For example, if you use the code CRUCIAL4455 at NewEgg (valid until tomorrow) you can get a C300 for $200, and free 2-day shipping. That’s $40 cheaper than I paid for it just a few weeks ago (and you can see my benchmarks here on PREFECT). I expect that the Vertex 2 and Intel’s SSD 510, also previous generation, will see some major rebates or discounts soon, but the C300 is really the best SSD of the 34nm generation. .
The bottom line is that the upgrade to an SSD packs better punch than upgrading RAM and is a far cheaper alternative to upgrading a mobo and CPU (Sandy Bridge is still not compelling an upgrade IMHO, which I can elucidate on in thread if anyone cares). The advantage of the form factor is that its compatible with any SATA laptop or any desktop (unfortunately, my old T42 is just outside that generation, still using ULTRA-ATA. And it has a broken LCD backlight, but I digress…). These things even come with simple utilities to clone your current drive, OS, apps, etc without a hitch to the SSD. This is the best bang for your buck. I think that the $200 price point for 128 GB is a price floor, however – it won’t go lower, because all the inventory of the old generation drives like the C300 will sell out at that price. Once the old generation drives (which as I mentioned, offer largely comparable performance) sell out, then the only SSD options will be the new generation which are about $100 more expensive. After that, your best window to buy an SSD again will be 6 months to a year from now, when the current “next” generation is again replaced by a new crop and the cycle repeats.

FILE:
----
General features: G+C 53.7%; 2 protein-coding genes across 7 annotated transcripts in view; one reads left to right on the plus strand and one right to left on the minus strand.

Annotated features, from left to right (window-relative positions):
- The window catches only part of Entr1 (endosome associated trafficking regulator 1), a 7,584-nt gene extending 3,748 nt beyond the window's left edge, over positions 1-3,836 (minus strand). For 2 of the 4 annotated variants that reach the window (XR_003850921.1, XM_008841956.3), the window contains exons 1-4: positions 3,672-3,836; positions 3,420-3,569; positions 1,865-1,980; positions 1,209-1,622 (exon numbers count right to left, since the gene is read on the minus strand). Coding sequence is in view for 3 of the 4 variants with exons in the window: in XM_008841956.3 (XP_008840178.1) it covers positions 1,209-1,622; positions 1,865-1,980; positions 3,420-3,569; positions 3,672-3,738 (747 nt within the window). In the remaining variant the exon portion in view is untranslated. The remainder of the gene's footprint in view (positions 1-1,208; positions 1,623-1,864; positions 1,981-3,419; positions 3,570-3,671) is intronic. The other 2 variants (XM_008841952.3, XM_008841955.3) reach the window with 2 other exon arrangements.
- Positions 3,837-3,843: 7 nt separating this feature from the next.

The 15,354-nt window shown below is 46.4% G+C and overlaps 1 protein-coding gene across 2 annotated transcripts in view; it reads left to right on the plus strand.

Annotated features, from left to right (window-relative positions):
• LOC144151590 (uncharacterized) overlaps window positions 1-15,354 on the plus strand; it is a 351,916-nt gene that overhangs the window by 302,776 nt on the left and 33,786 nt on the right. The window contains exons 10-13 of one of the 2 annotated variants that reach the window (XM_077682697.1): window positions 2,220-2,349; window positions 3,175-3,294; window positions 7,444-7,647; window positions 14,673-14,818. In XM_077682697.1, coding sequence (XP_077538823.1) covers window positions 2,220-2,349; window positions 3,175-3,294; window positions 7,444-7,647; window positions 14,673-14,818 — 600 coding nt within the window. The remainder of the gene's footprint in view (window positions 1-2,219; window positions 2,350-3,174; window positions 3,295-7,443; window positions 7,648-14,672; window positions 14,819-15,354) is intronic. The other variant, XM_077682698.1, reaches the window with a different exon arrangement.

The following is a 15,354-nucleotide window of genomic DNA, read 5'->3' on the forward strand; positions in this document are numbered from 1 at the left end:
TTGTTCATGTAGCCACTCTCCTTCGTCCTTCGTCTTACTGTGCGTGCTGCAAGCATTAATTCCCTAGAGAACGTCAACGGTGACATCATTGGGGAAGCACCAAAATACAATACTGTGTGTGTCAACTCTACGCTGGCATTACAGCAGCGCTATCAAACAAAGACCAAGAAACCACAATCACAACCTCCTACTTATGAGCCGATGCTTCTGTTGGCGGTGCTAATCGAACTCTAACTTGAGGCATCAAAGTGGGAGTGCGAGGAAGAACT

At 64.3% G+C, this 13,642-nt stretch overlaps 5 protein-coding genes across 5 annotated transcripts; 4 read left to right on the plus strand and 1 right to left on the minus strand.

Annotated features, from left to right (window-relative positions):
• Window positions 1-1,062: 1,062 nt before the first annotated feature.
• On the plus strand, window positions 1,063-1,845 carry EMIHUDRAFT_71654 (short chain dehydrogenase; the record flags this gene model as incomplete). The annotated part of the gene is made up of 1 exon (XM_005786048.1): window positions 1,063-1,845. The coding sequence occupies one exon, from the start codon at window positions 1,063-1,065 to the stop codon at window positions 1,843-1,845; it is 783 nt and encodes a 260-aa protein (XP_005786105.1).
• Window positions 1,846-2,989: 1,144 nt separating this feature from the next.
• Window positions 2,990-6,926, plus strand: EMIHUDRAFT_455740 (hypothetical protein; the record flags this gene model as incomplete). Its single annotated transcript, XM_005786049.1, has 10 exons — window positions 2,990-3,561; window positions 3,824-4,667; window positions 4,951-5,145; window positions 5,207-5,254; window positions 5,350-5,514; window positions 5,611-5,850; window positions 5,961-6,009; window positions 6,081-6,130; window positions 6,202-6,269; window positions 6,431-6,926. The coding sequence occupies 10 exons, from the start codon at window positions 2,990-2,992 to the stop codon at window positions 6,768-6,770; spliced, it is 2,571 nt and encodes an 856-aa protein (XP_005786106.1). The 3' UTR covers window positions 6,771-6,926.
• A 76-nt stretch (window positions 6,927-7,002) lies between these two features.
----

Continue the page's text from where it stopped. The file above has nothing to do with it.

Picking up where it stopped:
This is a real rarity – a Filco Majestouch keyboard, of the 87-key layout (tenkeyless), and with the linear Cherry MX Red switches, in stock at Amazon.com. In my earlier post on keyboards I noted that reds were pretty much impossible to find. And here they are, in stock and free shipping. The keyboard is a little pricey but I think it’s worth snapping this up.
Red switches are linear like blacks, but lighter force for actuation. The result should be an ideal hybrid between gaming and typing. My only complaint is that it isn’t a blank keyset, but that’s ok 🙂 There’s a thread at geekhack with some initial reviews of this board and I think I am going to enjoy it.
I’ve got the storage system all sorted out now. Here’s my disk manager: